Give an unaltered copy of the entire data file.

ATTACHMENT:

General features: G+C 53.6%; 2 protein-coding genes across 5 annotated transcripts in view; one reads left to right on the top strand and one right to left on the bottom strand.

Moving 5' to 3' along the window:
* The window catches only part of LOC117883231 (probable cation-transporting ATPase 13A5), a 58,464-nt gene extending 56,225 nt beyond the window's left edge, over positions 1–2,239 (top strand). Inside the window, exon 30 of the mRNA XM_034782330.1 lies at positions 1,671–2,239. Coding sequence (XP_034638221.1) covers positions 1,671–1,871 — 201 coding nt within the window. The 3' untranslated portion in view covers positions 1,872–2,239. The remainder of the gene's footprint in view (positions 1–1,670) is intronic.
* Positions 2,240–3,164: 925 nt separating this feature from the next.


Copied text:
General features: G+C 53.6%; 2 protein-coding genes across 5 annotated transcripts in view; one reads left to right on the top strand and one right to left on the bottom strand.

Moving 5' to 3' along the window:
* The window catches only part of LOC117883231 (probable cation-transporting ATPase 13A5), a 58,464-nt gene extending 56,225 nt beyond the window's left edge, over positions 1–2,239 (top strand). Inside the window, exon 30 of the mRNA XM_034782330.1 lies at positions 1,671–2,239. Coding sequence (XP_034638221.1) covers positions 1,671–1,871 — 201 coding nt within the window. The 3' untranslated portion in view covers positions 1,872–2,239. The remainder of the gene's footprint in view (positions 1–1,670) is intronic.
* Positions 2,240–3,164: 925 nt separating this feature from the next.